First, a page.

The slate compliments the impressive engineering of the bridge and highlights a unique feature: a small gap in the middle of the span. The gap is there to allow for movement from the two large, steel cantilevers that make up the bridge’s structural skeleton.

The Making of Tintagel Bridge

Video Credit: English Heritage/Shutterstock.com

The footpath bridge looms 58 meters above the sea between two cliffs on the Cornish north coast. On the island side is a medieval ruin, which legend says was the site of the mythic King Arthur’s conception.

The slate that visitors walk over to get to the island was quarried from Delabole quarry, also in Cornwall. Delabole is England’s oldest working quarry, and it played a significant role in the history of slate in the UK over the centuries.

Slate was also used for the footpaths on either side of the bridge, but laid in a more traditional manner. The architects wanted a more unique display of slate on the bridge itself, so they had the idea to turn the tiles on their sides.

The result is effective: the texture and look of the vertically stacked slate tiles draw your attention to the staggering 58-meter drop to crashing waves below, and ready visitors for a fairy tale adventure on the legendary island.

References and Further Reading

Block, I. (2019). Tintagel Castle Bridge in Cornwall has a gap where it meets in the middle. Dezeen. Available at: https://www.dezeen.com/2019/08/09/tintagel-castle-bridge-william-matthews-associates-cornwall/.

Borne, A. (1988). Blue Slate Quarrying in South Devon: An Ancient Industry. Industrial Archaeology Review. Available at: https://doi.org/10.1179/iar.1988.11.1.51.

Cárdenes, V. et al. (2016). Roofing slate standards: A critical review. Construction and Buildings Methods. Available at: https://doi.org/10.1016/j.conbuildmat.2016.04.042.

Crishna, N., P. F. G. Banfill, and S. Goodsira (2011). Embodied energy and CO2 in UK dimension stone. Resources, Conservation and Recycling. Available at: https://doi.org/10.1016/j.resconrec.2011.06.014.

Frearson, A. (2019). More details of Junya Ishigami's craggy Serpentine Pavilion revealed in full photo set. Dezeen. Available at: https://www.dezeen.com/2019/06/18/junya-ishigami-serpentine-pavilion-in-pictures/.

Griffiths, A. (2021). Curving roof incorporates seating at Yang Liping Performing Arts Center. Dezeen. Available at: https://www.dezeen.com/2021/09/26/yang-liping-performing-arts-center-studio-zhu-pei/.

Healy, P. F., et al. (1995). Pacbitun (Belize) and ancient Maya use of slate. Antiquity. Available at: https://doi.org/10.1017/S0003598X00064735.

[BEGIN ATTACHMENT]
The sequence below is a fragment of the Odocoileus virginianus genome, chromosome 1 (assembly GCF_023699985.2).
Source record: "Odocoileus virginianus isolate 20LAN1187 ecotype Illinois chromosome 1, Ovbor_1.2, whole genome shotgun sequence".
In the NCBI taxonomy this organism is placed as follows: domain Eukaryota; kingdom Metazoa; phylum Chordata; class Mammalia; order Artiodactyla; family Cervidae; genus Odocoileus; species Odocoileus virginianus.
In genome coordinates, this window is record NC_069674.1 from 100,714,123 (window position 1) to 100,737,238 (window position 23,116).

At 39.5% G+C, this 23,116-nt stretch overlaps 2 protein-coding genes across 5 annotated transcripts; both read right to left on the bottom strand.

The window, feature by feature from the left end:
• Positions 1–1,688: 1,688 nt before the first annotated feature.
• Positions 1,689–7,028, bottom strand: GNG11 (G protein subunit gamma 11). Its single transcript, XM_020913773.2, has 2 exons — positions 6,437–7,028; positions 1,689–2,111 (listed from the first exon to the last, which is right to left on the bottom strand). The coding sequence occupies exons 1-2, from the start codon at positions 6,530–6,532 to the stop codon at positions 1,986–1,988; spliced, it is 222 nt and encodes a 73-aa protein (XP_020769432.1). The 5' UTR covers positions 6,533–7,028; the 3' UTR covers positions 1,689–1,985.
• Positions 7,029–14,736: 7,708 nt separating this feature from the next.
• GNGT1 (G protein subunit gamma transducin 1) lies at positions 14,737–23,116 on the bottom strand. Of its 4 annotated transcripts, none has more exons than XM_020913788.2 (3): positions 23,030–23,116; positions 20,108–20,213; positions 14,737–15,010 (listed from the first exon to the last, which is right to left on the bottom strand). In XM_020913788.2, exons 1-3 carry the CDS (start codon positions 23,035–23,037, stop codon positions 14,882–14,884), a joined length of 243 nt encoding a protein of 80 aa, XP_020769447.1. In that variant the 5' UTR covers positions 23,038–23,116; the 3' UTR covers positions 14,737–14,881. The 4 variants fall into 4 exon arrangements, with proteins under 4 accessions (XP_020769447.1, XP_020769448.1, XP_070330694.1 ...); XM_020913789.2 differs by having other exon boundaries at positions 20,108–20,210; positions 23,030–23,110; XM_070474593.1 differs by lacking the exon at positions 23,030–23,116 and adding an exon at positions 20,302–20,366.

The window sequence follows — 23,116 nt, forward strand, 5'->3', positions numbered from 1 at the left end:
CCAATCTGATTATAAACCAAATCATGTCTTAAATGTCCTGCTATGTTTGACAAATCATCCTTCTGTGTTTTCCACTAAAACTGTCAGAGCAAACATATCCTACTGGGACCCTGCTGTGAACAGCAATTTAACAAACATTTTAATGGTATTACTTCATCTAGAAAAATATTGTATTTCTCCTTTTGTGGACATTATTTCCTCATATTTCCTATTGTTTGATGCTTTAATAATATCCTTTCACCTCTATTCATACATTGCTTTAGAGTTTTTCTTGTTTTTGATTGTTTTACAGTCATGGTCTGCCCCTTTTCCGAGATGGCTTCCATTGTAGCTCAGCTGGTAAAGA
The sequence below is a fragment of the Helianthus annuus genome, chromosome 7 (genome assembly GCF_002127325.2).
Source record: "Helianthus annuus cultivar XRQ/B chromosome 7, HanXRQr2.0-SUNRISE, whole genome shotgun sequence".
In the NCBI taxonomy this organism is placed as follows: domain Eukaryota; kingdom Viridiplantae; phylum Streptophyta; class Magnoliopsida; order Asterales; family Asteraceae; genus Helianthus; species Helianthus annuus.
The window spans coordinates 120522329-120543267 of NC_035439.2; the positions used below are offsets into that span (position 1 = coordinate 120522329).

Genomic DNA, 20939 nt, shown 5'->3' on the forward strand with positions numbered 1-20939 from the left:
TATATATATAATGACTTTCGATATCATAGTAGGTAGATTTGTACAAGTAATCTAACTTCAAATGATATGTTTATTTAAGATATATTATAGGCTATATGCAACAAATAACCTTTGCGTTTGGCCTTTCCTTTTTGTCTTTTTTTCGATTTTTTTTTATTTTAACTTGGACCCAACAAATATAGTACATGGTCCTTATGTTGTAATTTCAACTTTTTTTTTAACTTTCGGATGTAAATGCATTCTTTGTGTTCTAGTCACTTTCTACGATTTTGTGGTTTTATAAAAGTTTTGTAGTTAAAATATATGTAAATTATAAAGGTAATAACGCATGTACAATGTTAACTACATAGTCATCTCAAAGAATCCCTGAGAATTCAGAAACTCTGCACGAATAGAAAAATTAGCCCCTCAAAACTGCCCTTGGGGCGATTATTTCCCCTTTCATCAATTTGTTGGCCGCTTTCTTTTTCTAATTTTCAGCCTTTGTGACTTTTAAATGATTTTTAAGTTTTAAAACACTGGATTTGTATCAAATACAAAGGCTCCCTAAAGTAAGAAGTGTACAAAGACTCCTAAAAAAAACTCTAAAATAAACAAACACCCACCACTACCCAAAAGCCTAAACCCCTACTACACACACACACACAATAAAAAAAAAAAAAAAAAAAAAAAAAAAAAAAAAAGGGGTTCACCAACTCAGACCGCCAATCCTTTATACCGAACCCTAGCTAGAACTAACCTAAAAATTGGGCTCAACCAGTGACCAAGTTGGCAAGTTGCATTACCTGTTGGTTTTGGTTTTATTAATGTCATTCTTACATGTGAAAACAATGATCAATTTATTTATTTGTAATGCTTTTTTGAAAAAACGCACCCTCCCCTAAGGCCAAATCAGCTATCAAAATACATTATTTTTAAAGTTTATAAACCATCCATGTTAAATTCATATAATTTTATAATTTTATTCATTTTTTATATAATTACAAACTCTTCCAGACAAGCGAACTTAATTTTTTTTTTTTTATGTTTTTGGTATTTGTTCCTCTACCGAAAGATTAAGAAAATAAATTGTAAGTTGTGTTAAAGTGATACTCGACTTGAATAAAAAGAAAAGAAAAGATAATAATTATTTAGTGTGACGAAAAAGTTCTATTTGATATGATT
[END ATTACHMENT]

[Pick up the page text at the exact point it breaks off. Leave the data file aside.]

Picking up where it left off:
Klein, K. (2020). Architect Bruno Stevens designs slate-covered studio for his ceramist mother. Dezeen. Available at: https://www.dezeen.com/2020/05/03/architect-bruno-stevens-slate-studio-for-ceramist-mother/.

Mourdikoudis, S., R. M. Pallares, and N. T. K. Thanh (2018). Characterization techniques for nanoparticles: comparison and complementarity upon studying nanoparticle properties. Nanoscale. Available at: https://doi.org/10.1039/c8nr02278j.

Raimondo, R. et al. (2019). Carbon-Based Aeronautical Epoxy Nanocomposites: Effectiveness of Atomic Force Microscopy (AFM) in Investigating the Dispersion of Different Carbonaceous Nanoparticles. Polymers. Available at: https://doi.org/10.3390/polym11050832.

Walsh, J. A. (2007). The use of the scanning electron microscope in the determination of the mineral composition of Ballachulish slate. Materials Characterization. Available at: https://doi.org/10.1016/j.matchar.2007.04.013

Disclaimer: The views expressed here are those of the author expressed in their private capacity and do not necessarily represent the views of AZoM.com Limited T/A AZoNetwork the owner and operator of this website. This disclaimer forms part of the Terms and conditions of use of this website.

Ben Pilkington

Written by

Ben Pilkington

Ben Pilkington is a freelance writer who is interested in society and technology. He enjoys learning how the latest scientific developments can affect us and imagining what will be possible in the future. Since completing graduate studies at Oxford University in 2016, Ben has reported on developments in computer software, the UK technology industry, digital rights and privacy, industrial automation, IoT, AI, additive manufacturing, sustainability, and clean technology.